One of these mediums is Candace Kunze, from, who is an akashic record reader.

"Askashic records are bits remaining in a person’s DNA from previous lifetimes," Velarde said. "She can read them and take the person back to the beginning of their lives and look forward, because if you know your history, you have a better understanding of your future."

In addition, Chickfest will feature sessions utilizing new light technology with Rebecca Hilly of the Living Energy Oasis.

"She uses light to center all of your light waves," Velarde said. "They utilize everything from hand-held units to something akin to a tanning bed that will on site. The process realigns all your energetic fields."

There are also two more new changes this year, according to Velarde.

"The first is that we’re allowing men to participate," she said. "Last year we didn’t reach out to men because I thought they wouldn’t be interested."

After she got some pushback, she said men could attend if they wore a dress.

"It was weird how many guys showed up in dresses," Velarde said with a laugh. "So this year, everyone is welcome. We’re just not changing the name of the event. It will still be called Chickfest."

The other change is offering two ticket categories.

"Last year, we made a mistake by saying for $25 people could sign up for as many energy workers as they wanted for one-on-one sessions throughout the afternoon," Velarde explained. "From the first 15 minutes from the time the doors opened, every energy worker was completely booked all afternoon. So many of the people didn’t get their appointments they paid for."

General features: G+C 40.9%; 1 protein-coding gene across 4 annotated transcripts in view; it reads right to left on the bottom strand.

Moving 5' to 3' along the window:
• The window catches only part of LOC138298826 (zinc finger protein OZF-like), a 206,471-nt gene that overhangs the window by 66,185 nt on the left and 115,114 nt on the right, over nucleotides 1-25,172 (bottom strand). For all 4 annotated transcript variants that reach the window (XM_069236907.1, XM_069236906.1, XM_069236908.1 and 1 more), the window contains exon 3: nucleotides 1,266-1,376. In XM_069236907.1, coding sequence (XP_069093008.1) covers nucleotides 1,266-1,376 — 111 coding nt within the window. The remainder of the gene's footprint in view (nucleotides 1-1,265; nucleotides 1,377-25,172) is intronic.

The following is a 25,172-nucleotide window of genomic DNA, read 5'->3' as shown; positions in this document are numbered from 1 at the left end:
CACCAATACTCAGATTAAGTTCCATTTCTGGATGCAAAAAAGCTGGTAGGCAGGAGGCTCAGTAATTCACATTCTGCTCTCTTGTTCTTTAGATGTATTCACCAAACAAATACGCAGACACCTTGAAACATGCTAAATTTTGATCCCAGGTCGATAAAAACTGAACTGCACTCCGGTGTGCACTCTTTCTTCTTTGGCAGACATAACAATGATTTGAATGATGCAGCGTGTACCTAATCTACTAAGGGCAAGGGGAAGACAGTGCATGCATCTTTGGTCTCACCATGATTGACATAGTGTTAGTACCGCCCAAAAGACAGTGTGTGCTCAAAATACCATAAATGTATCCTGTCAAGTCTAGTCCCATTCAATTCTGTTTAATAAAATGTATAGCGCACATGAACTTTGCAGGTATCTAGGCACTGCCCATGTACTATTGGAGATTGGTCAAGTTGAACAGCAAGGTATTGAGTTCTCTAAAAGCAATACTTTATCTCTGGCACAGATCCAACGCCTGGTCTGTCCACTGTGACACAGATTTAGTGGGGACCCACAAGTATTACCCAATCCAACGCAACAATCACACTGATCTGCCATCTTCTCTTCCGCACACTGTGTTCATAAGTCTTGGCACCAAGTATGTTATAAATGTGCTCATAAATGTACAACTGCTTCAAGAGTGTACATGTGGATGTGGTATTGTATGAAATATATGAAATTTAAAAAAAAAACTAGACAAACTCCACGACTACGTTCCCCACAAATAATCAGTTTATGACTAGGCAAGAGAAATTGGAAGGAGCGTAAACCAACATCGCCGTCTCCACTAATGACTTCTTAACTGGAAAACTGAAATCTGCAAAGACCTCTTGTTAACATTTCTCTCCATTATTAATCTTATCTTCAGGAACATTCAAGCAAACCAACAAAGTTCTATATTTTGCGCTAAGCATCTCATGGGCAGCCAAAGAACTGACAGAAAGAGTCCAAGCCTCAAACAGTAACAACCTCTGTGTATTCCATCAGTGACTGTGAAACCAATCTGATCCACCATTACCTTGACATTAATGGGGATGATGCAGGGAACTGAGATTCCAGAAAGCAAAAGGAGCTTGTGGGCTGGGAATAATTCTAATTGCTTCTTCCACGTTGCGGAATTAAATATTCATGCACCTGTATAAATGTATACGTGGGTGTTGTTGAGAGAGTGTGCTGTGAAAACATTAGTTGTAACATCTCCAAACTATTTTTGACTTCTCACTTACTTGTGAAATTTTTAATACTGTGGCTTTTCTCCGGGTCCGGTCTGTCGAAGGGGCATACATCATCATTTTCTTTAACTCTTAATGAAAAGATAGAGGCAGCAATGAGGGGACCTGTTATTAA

So this year, Chickfest will two ticket categories — the Woo-Woo Wonderful for $25 and Chicky Cheaps for $10.

"With Woo-Woo Wonderful, you get a card and you will be among the only ones allowed into the venue from 11 a.m. until noon to make four appointments with energy workers for the afternoon," Velarde said. "We will only sell 50 Woo-Woo Wonderful tickets."

The Chicky Cheaps tickets are for the curious general public.

"They will be allowed in at noon and will be able to snap up any one-on-one slots that are left available for the afternoon," Velarde said. "They will still be able to participate in all the group sessions and lectures, so the only thing Chicky Cheaps don’t get is first pick of the appointments."

Velarde, who has always been attracted to the woo-woo, said last year’s event was a dream come true.

"The most affirming thing for me about energy work is having people brought to silence because they were either enlightened by a piece of information, or reminded of a truth they already knew," she said. "The women who left the event last year were quiet and in tears, because of something that happened.

"While Chickfest is healing and spiritual, it’s also a lot of fun," Velarde said. "We’ve had many people buying tickets that came last year because it made a difference to them."

Giving a Bleep Chickfest will be held at the Prospector on Sunday, May 4, from 11 a.m. until 4 p.m. Tickets can be purchased by visiting